Sense of "leniency, forbearance of restraint or control of another, gratification of desire or humor" is attested from late 14c. That of "yielding to one's inclinations" (technically self-indulgence) in English is from 1630s. In British history, Indulgence also refers to grants of certain liberties to Nonconformists under Charles II and James II, as special favors rather than legal rights. The sale of indulgences in the original Church sense was done at times merely to raise money and was widely considered corrupt; the one in 1517 helped to spark the Protestant revolt in Germany.
indulgent (adj.) Look up indulgent at
"lenient, willing to overlook faults," often in a bad sense, "too lenient," c. 1500, from Latin indulgentem (nominative indulgens) "kind, tender, fond," present participle of indulgere "be kind, be complaisant, yield" (see indulgence). Related: Indulgently.
indurate (v.) Look up indurate at
1590s (transitive) "make hard;" 1620s (intransitive) "grow harder," from Latin induratus, past participle of indurare "to make hard, harden" (see endure). Related: Indurated.
indurate (adj.) Look up indurate at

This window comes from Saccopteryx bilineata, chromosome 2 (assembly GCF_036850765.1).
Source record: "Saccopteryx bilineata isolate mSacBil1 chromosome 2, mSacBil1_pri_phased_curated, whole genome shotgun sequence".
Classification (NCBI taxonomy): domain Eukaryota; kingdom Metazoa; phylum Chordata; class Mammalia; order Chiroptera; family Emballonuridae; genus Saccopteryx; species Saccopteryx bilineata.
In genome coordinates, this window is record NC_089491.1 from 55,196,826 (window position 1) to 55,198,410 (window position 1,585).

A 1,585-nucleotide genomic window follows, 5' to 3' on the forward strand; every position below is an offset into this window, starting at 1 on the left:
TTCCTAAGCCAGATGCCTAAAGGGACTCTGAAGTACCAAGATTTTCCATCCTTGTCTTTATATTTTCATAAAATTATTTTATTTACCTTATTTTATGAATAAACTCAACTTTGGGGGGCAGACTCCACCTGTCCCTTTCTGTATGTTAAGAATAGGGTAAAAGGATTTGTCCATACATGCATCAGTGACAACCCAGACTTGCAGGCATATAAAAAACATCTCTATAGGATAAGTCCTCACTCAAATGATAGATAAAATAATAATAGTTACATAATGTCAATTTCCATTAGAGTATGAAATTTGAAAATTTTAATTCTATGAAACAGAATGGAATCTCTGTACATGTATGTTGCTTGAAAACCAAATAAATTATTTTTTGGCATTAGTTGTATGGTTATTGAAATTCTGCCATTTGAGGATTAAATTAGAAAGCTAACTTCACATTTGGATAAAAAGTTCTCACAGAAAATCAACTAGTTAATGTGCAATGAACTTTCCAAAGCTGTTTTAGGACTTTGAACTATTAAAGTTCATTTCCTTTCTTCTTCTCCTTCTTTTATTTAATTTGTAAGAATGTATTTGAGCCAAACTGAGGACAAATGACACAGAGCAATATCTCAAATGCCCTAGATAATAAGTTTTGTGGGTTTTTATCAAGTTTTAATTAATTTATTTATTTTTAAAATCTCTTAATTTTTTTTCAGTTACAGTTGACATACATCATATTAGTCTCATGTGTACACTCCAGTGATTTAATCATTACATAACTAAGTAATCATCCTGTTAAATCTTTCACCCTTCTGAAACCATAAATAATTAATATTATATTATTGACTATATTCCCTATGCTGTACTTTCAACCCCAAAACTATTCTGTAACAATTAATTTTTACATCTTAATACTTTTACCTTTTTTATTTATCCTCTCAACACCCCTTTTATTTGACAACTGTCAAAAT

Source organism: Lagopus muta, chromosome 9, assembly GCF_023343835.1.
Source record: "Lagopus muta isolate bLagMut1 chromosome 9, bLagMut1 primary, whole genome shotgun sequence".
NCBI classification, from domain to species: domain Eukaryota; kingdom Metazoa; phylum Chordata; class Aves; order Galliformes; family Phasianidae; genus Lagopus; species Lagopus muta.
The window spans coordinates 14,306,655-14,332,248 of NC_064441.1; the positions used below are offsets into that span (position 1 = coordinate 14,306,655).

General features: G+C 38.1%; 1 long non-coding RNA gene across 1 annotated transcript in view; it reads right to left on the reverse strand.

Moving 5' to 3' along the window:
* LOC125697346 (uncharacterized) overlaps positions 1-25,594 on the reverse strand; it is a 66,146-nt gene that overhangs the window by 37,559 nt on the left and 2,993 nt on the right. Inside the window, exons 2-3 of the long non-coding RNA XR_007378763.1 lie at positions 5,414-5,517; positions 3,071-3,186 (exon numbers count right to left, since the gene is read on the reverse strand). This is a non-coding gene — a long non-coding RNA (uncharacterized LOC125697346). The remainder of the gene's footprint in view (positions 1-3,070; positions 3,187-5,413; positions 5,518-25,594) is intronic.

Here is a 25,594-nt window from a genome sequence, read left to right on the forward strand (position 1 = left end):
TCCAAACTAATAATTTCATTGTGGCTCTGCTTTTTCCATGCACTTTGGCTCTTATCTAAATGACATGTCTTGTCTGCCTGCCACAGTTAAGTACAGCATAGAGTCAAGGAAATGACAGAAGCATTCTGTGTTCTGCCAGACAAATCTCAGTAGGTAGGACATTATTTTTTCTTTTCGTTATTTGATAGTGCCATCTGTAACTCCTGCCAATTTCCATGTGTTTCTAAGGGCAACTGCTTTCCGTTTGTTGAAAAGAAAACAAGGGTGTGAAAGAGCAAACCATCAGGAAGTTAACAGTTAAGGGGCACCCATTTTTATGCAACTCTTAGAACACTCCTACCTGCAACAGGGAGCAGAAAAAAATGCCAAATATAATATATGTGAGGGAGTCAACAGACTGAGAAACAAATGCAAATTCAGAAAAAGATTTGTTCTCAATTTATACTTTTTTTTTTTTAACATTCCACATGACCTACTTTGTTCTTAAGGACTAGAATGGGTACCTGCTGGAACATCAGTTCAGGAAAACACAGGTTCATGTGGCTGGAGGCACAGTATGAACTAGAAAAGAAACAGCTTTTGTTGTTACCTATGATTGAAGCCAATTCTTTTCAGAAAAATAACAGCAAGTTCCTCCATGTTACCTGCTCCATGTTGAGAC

"hardened, made hard," early 15c., from Latin induratus, past participle of indurare "to make hard, harden" (see endure).
induration (n.) Look up induration at
late 14c., "a hardening or congealing" (of body parts, alchemical materials), from Old French induracion "hardness, obstinacy" (14c.) or directly from Medieval Latin indurationem (nominative induratio) "hardness (especially of the heart)," noun of action from past participle stem of Latin indurare "to make hard, harden" (see endure).
Indus Look up Indus at
river in Asia, from Sanskrit sindhu "river." The southern constellation, created 1603 by Bayer, represents "an Indian," not the river.
industrial (adj.) Look up industrial at
1774, "resulting from labor," from French industriel, from Medieval Latin industrialis, from Latin industria "diligence, activity" (see industry). There is an isolated earlier used in the same sense from 1580s, from Latin industria.

The main modern meaning "pertaining to the manufacture of commodities, connected with the application of industry to manufactures" is from 1830, from a sense in French.

Meaning "suitable for industrial use" is from 1904. As a style of dance music, attested from 1988. Industrial revolution was in use by 1840 to refer to what were then recent developments and changes in England and elsewhere.
industrialisation (n.) Look up industrialisation at
chiefly British English spelling of industrialization (q.v.); for spelling, see -ize.
industrialism (n.) Look up industrialism at
1831, from industrial + -ism. Probably modeled on French industrialisme (Saint-Simon, 1823).
industrialist (n.) Look up industrialist at
1846, from industrial + -ist. Perhaps modeled on French industrialiste (Saint-Simon, 1823). Earlier "one who makes a living by productive industry" (1837).